||Saha, S., Chant, D., Welham, J., & McGrath, J. (2005). A systematic review of the prevalence of schizophrenia. PLoS Medicine 2(5): e141. doi:10.1371/journal.pmed.0020141
||Background: Understanding the prevalence of schizophrenia has important implications for both health service planning and risk factor epidemiology.
Objectives: To systematically identify and collate studies describing the prevalence of schizophrenia, to summarize the findings of these studies, and to explore selected factors that may influence prevalence estimates.
Search strategy: Studies with original data related to the prevalence of schizophrenia (published 1965–2002) were identified via searching electronic databases (MEDLINE, PsycINFO, EMBASE, and LILACS), reviewing citations, and writing to authors.
Data collection and analysis: These studies were divided into “core” studies, “migrant” studies, and studies based on “other special groups.” Between and within study filters were applied in order to identify discrete prevalence estimates. Cumulative plots of prevalence estimates were made and the distributions described when the underlying estimates were sorted according to prevalence type (point, period, lifetime, and lifetime morbid risk). Based on combined prevalence estimates, the influence of selected key variables was examined (sex, urbanicity, migrant status, country economic index, and study quality).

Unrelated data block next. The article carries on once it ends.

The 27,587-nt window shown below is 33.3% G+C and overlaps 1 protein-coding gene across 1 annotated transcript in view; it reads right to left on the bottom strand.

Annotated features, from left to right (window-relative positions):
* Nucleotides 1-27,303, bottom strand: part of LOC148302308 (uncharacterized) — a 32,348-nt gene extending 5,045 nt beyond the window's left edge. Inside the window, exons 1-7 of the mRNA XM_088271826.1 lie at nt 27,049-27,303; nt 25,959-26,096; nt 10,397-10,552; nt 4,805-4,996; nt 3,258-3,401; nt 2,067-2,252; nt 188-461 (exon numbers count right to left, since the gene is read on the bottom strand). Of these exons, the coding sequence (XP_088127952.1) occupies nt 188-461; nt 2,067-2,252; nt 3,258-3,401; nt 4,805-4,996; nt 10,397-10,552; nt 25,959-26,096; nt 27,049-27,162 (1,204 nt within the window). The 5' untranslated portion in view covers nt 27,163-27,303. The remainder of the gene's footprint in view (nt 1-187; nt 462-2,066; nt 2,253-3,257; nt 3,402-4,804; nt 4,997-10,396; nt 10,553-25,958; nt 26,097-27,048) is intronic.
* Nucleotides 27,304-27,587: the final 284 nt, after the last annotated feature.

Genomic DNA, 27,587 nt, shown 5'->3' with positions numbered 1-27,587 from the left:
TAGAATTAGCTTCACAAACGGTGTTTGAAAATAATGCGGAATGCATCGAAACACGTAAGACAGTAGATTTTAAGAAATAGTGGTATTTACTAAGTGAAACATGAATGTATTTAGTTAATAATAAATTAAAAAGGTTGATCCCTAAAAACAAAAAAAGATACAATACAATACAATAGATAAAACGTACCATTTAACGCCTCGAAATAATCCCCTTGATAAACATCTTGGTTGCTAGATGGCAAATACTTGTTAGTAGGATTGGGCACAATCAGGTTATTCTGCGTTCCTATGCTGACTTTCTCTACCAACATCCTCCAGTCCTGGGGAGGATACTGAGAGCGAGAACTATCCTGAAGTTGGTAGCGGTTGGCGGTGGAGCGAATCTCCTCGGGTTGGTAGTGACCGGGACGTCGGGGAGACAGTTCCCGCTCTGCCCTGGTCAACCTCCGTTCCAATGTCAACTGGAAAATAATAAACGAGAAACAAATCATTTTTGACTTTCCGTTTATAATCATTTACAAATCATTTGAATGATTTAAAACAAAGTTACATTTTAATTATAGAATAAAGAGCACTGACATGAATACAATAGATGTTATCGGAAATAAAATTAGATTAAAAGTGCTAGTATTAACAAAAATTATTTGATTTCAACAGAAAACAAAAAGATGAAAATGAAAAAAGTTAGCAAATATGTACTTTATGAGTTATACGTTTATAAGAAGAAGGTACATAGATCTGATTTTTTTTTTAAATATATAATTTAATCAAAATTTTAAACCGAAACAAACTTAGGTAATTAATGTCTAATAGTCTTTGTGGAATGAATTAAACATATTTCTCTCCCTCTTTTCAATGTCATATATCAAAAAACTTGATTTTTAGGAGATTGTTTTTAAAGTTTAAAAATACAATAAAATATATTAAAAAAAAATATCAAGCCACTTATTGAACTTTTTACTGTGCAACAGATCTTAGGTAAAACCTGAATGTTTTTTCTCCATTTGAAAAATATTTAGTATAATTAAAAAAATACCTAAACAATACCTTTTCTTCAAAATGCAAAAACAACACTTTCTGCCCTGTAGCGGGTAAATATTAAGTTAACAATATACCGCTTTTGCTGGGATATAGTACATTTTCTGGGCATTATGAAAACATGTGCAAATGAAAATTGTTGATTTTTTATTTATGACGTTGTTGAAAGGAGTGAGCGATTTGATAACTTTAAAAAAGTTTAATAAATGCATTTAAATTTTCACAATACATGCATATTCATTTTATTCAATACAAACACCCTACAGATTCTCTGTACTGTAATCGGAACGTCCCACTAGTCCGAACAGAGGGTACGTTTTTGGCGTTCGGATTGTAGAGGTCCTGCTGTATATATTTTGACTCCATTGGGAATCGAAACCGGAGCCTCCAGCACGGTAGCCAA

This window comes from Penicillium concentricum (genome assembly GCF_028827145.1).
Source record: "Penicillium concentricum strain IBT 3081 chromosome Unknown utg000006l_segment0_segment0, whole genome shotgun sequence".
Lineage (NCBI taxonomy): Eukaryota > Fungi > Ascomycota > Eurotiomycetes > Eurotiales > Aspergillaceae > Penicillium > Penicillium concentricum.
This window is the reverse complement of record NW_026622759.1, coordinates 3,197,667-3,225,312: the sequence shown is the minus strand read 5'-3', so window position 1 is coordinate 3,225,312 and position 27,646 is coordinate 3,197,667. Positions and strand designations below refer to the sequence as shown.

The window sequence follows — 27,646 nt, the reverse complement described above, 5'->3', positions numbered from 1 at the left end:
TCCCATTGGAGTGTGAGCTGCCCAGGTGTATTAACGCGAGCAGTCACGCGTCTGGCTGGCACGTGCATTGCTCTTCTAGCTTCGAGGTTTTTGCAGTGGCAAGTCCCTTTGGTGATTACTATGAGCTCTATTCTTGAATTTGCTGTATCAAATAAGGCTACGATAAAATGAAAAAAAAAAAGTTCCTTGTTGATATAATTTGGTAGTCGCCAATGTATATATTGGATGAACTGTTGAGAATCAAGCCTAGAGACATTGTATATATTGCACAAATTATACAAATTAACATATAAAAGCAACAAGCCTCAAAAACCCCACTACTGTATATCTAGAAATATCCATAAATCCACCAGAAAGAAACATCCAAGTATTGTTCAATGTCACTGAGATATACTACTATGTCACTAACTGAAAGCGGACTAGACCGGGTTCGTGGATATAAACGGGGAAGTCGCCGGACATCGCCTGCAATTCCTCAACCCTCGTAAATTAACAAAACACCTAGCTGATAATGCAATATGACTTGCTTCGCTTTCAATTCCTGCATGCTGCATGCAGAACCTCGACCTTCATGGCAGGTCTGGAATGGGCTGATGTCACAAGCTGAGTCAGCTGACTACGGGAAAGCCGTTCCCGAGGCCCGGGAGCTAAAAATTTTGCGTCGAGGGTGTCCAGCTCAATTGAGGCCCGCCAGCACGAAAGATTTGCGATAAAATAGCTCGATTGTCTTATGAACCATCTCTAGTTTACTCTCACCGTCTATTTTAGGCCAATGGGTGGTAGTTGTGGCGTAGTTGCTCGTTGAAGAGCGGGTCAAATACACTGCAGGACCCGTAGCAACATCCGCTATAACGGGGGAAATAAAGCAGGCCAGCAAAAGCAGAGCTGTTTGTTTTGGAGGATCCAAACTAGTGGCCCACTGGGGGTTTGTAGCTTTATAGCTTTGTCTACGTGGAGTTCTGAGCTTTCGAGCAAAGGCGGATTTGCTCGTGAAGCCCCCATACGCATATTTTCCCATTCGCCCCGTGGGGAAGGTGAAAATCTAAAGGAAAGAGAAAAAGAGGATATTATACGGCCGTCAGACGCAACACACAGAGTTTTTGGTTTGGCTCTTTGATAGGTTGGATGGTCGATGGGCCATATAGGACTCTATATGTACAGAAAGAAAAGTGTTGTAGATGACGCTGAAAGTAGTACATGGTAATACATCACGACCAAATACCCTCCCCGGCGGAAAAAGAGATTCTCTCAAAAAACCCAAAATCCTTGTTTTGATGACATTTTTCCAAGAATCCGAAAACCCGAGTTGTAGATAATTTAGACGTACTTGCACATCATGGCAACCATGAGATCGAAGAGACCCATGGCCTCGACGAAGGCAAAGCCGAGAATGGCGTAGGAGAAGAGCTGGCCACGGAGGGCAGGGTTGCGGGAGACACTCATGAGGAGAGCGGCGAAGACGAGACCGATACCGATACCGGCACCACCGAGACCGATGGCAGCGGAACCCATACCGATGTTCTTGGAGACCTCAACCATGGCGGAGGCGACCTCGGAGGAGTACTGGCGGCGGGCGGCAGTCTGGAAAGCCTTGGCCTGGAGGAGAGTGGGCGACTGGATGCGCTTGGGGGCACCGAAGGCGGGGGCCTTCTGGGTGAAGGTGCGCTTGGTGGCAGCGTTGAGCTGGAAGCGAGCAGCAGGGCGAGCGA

Main results: A total of 1,721 prevalence estimates from 188 studies were identified. These estimates were drawn from 46 countries, and were based on an estimated 154,140 potentially overlapping prevalent cases. The authors identified 132 core studies, 15 migrant studies, and 41 studies based on other special groups. Based on combined prevalence estimates, the authors report no significant difference (a) between males and females, or (b) between urban, rural, and mixed sites. The prevalence of schizophrenia in migrants was higher compared to native-born individuals. Prevalence estimates from “least developed” countries were significantly lower than those from both “emerging” and “developed” sites.
Conclusions: There is a wealth of data about the prevalence of schizophrenia. These gradients, and the variability found in prevalence estimate distributions, can provide direction for future hypothesis-driven research.